particles, ash, dust.
 Air may cool or lose heat through the following ways:
o Contact with a colder surface
o Radiation or heat
o Mixing with colder air
o Expansion as it rises
 Dew/Frost form when moist air contacts a colder surface.
o Air temp above 0oC dew forms
o Air temp below 0oC frost forms
 Fog forms when air cools through contact and mixing with colder air
Essential Question:
 There are four types of clouds
o Low clouds
o Middle clouds
o High clouds
o Vertical developed clouds
 classified based on their altitude and shape.
 Cloud names are formed from one or more of five words or word parts.
o Stratus or Strato: clouds that form layers
o Cumulus or Cumulo: clouds that grow upward, puffy.
o Cirrus or Cirro: feathery clouds, these clouds are high in altitude and
contain ice crystals.
o Alto: clouds located between 2000 and 7000 meters altitude.
o Nimbus or Nimbo: dark rain clouds
Essential Question:
Cloud Formation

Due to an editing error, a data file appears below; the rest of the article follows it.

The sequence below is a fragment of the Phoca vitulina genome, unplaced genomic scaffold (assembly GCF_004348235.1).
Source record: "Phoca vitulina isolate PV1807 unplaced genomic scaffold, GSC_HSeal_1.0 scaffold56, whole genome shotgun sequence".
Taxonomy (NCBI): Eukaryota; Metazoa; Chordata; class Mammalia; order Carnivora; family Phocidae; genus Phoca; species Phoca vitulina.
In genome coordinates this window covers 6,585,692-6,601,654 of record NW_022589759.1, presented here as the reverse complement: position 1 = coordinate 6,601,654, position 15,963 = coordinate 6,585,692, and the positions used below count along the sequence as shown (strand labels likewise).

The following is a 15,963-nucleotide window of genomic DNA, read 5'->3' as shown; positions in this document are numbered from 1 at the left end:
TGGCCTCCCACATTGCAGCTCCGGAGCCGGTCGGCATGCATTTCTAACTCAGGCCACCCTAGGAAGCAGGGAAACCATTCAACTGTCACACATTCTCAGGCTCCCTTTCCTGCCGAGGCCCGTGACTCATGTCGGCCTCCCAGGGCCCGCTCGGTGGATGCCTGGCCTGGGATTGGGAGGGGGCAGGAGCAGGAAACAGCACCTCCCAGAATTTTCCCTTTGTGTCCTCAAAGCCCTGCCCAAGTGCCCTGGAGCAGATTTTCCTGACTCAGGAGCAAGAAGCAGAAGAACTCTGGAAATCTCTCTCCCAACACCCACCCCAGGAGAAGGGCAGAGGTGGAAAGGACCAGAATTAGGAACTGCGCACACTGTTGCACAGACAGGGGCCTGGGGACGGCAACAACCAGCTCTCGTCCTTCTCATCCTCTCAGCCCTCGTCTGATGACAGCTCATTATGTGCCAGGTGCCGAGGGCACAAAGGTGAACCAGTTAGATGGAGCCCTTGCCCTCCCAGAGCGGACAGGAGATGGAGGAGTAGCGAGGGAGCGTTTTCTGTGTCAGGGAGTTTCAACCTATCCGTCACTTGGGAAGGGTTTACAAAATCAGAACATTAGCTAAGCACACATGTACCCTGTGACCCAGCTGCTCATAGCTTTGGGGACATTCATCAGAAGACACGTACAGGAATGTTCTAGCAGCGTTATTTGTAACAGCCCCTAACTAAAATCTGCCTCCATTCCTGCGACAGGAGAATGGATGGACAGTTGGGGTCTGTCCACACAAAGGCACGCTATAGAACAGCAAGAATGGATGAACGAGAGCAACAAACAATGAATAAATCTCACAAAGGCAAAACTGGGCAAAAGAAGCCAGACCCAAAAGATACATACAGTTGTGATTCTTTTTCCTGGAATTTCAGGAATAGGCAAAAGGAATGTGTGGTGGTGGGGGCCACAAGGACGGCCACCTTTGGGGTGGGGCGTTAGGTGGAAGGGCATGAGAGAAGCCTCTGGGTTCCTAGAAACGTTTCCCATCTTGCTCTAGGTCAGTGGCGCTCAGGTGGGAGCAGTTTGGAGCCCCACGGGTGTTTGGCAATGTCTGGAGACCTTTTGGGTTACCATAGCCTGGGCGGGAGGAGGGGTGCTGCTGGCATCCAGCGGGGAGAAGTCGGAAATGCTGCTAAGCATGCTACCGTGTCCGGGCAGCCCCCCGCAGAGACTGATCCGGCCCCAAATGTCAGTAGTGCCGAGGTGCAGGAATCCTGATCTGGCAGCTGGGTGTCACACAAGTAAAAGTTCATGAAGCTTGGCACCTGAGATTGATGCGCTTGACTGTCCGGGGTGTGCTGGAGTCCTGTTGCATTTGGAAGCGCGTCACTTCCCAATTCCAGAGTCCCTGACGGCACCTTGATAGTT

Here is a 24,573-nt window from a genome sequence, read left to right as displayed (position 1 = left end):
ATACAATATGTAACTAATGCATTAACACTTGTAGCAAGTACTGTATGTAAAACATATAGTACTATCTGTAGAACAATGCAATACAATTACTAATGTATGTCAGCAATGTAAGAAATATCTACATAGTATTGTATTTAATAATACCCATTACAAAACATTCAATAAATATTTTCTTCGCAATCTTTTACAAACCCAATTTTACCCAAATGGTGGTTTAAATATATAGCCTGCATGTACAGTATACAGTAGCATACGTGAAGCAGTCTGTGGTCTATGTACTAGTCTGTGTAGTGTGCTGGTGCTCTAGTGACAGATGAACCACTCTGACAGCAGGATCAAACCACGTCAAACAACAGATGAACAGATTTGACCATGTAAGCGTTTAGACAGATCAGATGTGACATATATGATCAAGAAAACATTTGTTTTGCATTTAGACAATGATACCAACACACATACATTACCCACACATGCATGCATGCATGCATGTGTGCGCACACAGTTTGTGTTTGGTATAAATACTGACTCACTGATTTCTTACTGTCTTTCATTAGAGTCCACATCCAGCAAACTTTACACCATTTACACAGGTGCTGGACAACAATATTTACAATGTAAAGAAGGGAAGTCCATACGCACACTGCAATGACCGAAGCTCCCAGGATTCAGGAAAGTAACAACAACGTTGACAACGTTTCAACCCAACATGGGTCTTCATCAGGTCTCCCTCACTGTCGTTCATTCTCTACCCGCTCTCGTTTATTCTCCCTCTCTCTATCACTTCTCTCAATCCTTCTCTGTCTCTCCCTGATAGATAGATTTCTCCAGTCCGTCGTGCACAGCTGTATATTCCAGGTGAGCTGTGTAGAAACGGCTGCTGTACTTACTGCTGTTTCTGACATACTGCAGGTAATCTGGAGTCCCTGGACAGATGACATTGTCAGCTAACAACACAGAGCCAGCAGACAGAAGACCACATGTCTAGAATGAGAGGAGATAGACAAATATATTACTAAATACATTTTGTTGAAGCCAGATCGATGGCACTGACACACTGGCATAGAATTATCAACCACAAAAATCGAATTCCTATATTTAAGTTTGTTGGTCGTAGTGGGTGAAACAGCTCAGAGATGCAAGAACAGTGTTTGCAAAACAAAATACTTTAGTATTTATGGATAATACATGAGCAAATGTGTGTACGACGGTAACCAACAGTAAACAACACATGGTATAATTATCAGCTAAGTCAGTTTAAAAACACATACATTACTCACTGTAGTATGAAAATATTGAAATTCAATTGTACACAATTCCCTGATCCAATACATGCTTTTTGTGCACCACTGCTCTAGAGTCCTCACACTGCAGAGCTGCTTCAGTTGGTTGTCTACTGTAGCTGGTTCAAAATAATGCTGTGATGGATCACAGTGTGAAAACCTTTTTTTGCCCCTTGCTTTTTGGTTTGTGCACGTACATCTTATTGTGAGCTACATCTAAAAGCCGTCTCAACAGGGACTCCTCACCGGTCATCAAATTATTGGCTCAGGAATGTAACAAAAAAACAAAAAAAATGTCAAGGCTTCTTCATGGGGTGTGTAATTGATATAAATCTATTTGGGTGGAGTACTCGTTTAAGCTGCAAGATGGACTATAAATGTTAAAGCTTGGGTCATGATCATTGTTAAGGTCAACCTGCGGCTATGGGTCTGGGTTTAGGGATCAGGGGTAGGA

 Shape of a cloud shows how the air moves through the cloud.
o Verical developed clouds form when rising air is lighter than the
surrounding air.
 Condensation Level: the atmospheric level at which condensation occurs. (dew
point in the atmosphere)
 Rising air that cools to its dew
 Without a steady influx of
warm, moist air the cloud will
soon evaporate.
 clouds stop growing when the
air in the cloud reaches the
same temperature as the air surrounding the cloud
 Water vapor releases energy (heat) as it condenses.
 The released of heat is very important to the formation of clouds.
o Rising dry air cools faster than rising moist air.
o Moist air cools more slowly due to the fact that heat is being release by
condensing water vapor.
o Heat released during ________________condensation can fuel the
growth of huge cumulonimbus clouds.
Cumulonimbus Clouds
 Cumulonimbus clouds form as moist air rises and cools to its dew point
(condensation level).
 Heat released from the condensation keeps the air rising.
 Air inside the cloud air is warmer and less dense than the air outside.
 Cumulus clouds that receives a continuous supply of warm moist air, it will
continue to grow until it enters a layer of stable air.
 Stable air is where the surrounding air temperture is the same as inside the cloud.
Layer Clouds
 Stratiform or layered clouds form in stable air.
o Air that cannot easily move up or down in stable air so the clouds will
spread out horizontally.
 Clouds for in stable air in two way: